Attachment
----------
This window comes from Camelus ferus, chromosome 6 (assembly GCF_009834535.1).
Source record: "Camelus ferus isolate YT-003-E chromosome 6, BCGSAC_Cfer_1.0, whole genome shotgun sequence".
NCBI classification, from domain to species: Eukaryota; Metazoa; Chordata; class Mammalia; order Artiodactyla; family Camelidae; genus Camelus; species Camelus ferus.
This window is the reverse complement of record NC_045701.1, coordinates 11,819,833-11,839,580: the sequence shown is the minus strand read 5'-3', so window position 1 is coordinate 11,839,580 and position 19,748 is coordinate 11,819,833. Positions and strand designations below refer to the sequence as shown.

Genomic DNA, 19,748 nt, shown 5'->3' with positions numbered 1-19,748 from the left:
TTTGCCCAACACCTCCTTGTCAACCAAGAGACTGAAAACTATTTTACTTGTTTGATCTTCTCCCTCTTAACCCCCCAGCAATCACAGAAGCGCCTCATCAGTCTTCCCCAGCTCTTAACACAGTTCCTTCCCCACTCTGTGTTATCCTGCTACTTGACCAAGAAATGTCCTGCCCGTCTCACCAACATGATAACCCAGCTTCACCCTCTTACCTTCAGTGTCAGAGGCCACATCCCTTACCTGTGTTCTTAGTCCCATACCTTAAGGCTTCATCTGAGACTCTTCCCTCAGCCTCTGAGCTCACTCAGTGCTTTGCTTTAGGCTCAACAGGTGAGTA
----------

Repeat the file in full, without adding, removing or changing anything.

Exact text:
This window comes from Camelus ferus, chromosome 6 (assembly GCF_009834535.1).
Source record: "Camelus ferus isolate YT-003-E chromosome 6, BCGSAC_Cfer_1.0, whole genome shotgun sequence".
NCBI classification, from domain to species: Eukaryota; Metazoa; Chordata; class Mammalia; order Artiodactyla; family Camelidae; genus Camelus; species Camelus ferus.
This window is the reverse complement of record NC_045701.1, coordinates 11,819,833-11,839,580: the sequence shown is the minus strand read 5'-3', so window position 1 is coordinate 11,839,580 and position 19,748 is coordinate 11,819,833. Positions and strand designations below refer to the sequence as shown.

Genomic DNA, 19,748 nt, shown 5'->3' with positions numbered 1-19,748 from the left:
TTTGCCCAACACCTCCTTGTCAACCAAGAGACTGAAAACTATTTTACTTGTTTGATCTTCTCCCTCTTAACCCCCCAGCAATCACAGAAGCGCCTCATCAGTCTTCCCCAGCTCTTAACACAGTTCCTTCCCCACTCTGTGTTATCCTGCTACTTGACCAAGAAATGTCCTGCCCGTCTCACCAACATGATAACCCAGCTTCACCCTCTTACCTTCAGTGTCAGAGGCCACATCCCTTACCTGTGTTCTTAGTCCCATACCTTAAGGCTTCATCTGAGACTCTTCCCTCAGCCTCTGAGCTCACTCAGTGCTTTGCTTTAGGCTCAACAGGTGAGTA